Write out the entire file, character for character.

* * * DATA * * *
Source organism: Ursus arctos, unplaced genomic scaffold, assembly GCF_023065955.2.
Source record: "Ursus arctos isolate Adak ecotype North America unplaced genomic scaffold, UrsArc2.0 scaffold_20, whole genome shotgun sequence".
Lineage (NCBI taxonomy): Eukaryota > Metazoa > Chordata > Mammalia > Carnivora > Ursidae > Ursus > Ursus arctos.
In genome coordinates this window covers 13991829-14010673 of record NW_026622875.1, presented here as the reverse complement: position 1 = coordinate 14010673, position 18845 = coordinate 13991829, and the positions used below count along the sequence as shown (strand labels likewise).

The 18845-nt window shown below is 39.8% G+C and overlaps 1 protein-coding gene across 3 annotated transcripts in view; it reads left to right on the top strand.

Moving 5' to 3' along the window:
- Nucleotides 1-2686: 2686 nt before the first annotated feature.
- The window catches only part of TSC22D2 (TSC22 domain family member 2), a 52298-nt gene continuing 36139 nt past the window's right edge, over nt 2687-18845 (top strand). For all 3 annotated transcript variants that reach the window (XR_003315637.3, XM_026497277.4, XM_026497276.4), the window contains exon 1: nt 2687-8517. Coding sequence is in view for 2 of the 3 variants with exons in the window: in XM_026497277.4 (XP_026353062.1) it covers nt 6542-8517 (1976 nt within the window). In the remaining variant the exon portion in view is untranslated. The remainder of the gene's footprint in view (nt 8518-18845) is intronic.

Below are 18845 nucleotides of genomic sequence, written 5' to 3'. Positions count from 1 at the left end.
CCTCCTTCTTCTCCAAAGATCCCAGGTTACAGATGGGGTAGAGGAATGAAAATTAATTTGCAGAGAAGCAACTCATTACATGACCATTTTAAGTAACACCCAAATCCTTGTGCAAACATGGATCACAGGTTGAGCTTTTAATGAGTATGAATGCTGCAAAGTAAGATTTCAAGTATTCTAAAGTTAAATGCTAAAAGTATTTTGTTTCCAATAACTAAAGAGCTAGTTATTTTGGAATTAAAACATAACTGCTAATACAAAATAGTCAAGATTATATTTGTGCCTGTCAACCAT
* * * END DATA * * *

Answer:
Source organism: Ursus arctos, unplaced genomic scaffold, assembly GCF_023065955.2.
Source record: "Ursus arctos isolate Adak ecotype North America unplaced genomic scaffold, UrsArc2.0 scaffold_20, whole genome shotgun sequence".
Lineage (NCBI taxonomy): Eukaryota > Metazoa > Chordata > Mammalia > Carnivora > Ursidae > Ursus > Ursus arctos.
In genome coordinates this window covers 13991829-14010673 of record NW_026622875.1, presented here as the reverse complement: position 1 = coordinate 14010673, position 18845 = coordinate 13991829, and the positions used below count along the sequence as shown (strand labels likewise).

The 18845-nt window shown below is 39.8% G+C and overlaps 1 protein-coding gene across 3 annotated transcripts in view; it reads left to right on the top strand.

Moving 5' to 3' along the window:
- Nucleotides 1-2686: 2686 nt before the first annotated feature.
- The window catches only part of TSC22D2 (TSC22 domain family member 2), a 52298-nt gene continuing 36139 nt past the window's right edge, over nt 2687-18845 (top strand). For all 3 annotated transcript variants that reach the window (XR_003315637.3, XM_026497277.4, XM_026497276.4), the window contains exon 1: nt 2687-8517. Coding sequence is in view for 2 of the 3 variants with exons in the window: in XM_026497277.4 (XP_026353062.1) it covers nt 6542-8517 (1976 nt within the window). In the remaining variant the exon portion in view is untranslated. The remainder of the gene's footprint in view (nt 8518-18845) is intronic.

Below are 18845 nucleotides of genomic sequence, written 5' to 3'. Positions count from 1 at the left end.
CCTCCTTCTTCTCCAAAGATCCCAGGTTACAGATGGGGTAGAGGAATGAAAATTAATTTGCAGAGAAGCAACTCATTACATGACCATTTTAAGTAACACCCAAATCCTTGTGCAAACATGGATCACAGGTTGAGCTTTTAATGAGTATGAATGCTGCAAAGTAAGATTTCAAGTATTCTAAAGTTAAATGCTAAAAGTATTTTGTTTCCAATAACTAAAGAGCTAGTTATTTTGGAATTAAAACATAACTGCTAATACAAAATAGTCAAGATTATATTTGTGCCTGTCAACCAT